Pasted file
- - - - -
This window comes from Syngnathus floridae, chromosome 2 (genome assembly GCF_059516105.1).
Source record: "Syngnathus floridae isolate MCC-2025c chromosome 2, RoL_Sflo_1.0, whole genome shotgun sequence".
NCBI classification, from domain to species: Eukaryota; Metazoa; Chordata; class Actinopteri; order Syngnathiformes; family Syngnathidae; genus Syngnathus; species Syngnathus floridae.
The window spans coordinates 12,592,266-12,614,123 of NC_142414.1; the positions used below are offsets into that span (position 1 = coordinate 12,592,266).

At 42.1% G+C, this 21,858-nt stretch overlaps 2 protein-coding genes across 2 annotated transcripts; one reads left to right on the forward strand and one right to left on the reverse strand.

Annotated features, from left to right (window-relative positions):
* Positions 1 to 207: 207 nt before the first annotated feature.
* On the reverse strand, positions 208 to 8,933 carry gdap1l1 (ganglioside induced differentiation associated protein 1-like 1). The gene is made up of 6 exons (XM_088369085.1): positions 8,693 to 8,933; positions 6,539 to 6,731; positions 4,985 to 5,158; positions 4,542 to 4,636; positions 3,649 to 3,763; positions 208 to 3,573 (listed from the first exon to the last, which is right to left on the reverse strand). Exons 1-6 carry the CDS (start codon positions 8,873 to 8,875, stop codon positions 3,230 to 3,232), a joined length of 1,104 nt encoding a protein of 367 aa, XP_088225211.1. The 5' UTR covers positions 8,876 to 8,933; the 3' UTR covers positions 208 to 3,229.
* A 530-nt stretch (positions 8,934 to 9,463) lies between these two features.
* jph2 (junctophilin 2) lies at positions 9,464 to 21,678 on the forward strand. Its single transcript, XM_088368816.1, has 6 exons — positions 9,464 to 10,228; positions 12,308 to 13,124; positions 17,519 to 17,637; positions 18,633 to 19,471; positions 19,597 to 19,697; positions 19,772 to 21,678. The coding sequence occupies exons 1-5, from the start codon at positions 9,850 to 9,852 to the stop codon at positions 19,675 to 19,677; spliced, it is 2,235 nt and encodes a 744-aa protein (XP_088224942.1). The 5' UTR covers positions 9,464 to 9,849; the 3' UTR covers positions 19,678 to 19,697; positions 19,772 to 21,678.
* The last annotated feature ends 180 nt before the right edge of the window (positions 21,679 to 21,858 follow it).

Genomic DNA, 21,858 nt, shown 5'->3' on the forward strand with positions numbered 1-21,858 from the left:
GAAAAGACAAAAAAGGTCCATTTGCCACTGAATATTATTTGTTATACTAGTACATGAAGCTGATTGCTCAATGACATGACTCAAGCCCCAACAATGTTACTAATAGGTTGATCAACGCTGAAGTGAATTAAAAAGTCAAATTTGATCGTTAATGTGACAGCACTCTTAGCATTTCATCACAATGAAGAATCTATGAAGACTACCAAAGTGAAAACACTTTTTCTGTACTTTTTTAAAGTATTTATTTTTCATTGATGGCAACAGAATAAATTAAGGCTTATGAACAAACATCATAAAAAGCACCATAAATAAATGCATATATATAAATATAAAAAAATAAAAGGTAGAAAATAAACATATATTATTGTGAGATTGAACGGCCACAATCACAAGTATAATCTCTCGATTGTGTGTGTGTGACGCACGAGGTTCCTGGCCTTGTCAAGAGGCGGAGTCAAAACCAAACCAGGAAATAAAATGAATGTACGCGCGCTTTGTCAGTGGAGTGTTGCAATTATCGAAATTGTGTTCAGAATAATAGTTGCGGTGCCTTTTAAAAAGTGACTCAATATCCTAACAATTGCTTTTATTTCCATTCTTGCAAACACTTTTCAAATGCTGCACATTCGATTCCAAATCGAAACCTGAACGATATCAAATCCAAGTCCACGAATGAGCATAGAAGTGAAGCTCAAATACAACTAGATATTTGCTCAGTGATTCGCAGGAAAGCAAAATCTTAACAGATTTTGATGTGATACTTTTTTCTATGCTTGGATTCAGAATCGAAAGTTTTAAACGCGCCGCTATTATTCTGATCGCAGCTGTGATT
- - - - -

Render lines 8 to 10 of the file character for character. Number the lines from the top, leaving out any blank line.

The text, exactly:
* On the reverse strand, positions 208 to 8,933 carry gdap1l1 (ganglioside induced differentiation associated protein 1-like 1). The gene is made up of 6 exons (XM_088369085.1): positions 8,693 to 8,933; positions 6,539 to 6,731; positions 4,985 to 5,158; positions 4,542 to 4,636; positions 3,649 to 3,763; positions 208 to 3,573 (listed from the first exon to the last, which is right to left on the reverse strand). Exons 1-6 carry the CDS (start codon positions 8,873 to 8,875, stop codon positions 3,230 to 3,232), a joined length of 1,104 nt encoding a protein of 367 aa, XP_088225211.1. The 5' UTR covers positions 8,876 to 8,933; the 3' UTR covers positions 208 to 3,229.
* A 530-nt stretch (positions 8,934 to 9,463) lies between these two features.
* jph2 (junctophilin 2) lies at positions 9,464 to 21,678 on the forward strand. Its single transcript, XM_088368816.1, has 6 exons — positions 9,464 to 10,228; positions 12,308 to 13,124; positions 17,519 to 17,637; positions 18,633 to 19,471; positions 19,597 to 19,697; positions 19,772 to 21,678. The coding sequence occupies exons 1-5, from the start codon at positions 9,850 to 9,852 to the stop codon at positions 19,675 to 19,677; spliced, it is 2,235 nt and encodes a 744-aa protein (XP_088224942.1). The 5' UTR covers positions 9,464 to 9,849; the 3' UTR covers positions 19,678 to 19,697; positions 19,772 to 21,678.